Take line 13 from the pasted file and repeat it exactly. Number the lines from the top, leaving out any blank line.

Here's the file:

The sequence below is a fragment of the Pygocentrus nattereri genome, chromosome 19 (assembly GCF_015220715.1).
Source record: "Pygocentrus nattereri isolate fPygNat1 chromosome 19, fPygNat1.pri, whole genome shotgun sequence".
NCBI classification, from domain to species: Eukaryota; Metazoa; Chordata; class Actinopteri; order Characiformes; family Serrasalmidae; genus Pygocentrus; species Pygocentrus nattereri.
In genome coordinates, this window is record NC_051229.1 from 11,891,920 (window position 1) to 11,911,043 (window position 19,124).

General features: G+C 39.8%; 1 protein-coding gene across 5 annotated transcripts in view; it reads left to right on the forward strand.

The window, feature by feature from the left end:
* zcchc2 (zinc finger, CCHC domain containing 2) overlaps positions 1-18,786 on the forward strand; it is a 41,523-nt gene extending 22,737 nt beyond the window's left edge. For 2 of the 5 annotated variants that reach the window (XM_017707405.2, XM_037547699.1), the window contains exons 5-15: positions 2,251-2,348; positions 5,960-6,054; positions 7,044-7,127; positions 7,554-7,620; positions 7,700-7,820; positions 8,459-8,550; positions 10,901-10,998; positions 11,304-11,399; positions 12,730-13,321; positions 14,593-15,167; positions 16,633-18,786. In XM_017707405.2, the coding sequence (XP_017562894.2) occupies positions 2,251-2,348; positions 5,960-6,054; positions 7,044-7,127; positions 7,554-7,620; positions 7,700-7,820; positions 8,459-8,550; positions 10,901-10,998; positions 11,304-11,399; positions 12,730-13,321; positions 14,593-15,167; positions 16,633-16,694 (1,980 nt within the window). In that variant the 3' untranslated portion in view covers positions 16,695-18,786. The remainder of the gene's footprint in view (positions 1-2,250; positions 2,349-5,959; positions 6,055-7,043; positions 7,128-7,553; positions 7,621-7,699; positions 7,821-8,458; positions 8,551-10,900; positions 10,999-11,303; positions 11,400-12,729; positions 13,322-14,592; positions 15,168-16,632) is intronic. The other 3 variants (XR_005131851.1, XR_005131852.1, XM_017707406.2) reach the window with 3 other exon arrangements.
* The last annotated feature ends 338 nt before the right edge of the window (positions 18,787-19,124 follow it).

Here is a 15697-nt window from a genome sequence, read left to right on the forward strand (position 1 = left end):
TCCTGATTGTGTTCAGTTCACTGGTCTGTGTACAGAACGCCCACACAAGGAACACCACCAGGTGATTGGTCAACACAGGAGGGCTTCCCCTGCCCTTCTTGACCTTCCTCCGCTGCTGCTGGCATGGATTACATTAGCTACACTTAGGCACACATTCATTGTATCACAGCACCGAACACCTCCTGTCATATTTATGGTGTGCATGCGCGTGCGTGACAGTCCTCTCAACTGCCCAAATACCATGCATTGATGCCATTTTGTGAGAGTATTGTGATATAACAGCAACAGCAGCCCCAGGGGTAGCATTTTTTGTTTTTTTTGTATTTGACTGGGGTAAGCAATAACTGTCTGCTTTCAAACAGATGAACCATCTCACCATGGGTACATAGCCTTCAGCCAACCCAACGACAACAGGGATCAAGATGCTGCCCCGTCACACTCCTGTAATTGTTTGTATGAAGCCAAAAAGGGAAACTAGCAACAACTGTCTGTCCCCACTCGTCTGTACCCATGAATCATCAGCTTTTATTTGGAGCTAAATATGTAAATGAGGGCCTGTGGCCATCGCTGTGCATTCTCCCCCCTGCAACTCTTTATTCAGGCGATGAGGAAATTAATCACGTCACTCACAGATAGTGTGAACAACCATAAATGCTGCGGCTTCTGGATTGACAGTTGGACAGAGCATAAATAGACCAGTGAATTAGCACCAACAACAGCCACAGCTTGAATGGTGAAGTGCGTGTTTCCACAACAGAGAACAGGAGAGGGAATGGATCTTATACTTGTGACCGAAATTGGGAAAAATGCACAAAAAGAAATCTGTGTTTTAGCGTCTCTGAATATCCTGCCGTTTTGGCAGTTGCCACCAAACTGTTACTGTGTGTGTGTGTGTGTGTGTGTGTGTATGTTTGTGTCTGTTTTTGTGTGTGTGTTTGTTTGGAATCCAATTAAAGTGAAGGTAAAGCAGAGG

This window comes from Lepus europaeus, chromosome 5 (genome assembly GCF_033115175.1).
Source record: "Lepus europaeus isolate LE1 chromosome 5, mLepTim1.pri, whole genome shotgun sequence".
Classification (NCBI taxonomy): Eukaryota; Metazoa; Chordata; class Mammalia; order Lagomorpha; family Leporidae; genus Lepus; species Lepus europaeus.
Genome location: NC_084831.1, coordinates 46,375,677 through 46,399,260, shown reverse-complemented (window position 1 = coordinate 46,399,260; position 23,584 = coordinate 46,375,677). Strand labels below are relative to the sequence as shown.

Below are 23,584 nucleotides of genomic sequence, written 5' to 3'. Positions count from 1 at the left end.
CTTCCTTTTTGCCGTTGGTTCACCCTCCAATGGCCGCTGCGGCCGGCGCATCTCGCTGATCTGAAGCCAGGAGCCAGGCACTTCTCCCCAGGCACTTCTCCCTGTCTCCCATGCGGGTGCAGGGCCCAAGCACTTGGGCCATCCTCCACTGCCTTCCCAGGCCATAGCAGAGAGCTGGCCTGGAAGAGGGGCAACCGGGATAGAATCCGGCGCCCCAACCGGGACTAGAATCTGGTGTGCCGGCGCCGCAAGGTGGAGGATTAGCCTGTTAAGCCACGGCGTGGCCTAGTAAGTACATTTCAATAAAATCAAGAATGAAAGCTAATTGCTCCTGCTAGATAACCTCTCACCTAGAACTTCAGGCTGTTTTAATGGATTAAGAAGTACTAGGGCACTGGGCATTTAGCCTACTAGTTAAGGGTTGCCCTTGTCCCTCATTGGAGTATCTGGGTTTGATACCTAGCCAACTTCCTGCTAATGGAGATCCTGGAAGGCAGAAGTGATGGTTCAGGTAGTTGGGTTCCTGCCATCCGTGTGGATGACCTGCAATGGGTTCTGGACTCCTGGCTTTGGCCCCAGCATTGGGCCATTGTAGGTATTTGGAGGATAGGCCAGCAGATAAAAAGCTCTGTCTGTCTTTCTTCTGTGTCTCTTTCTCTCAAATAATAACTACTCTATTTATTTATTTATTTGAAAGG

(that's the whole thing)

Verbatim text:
Classification (NCBI taxonomy): Eukaryota; Metazoa; Chordata; class Mammalia; order Lagomorpha; family Leporidae; genus Lepus; species Lepus europaeus.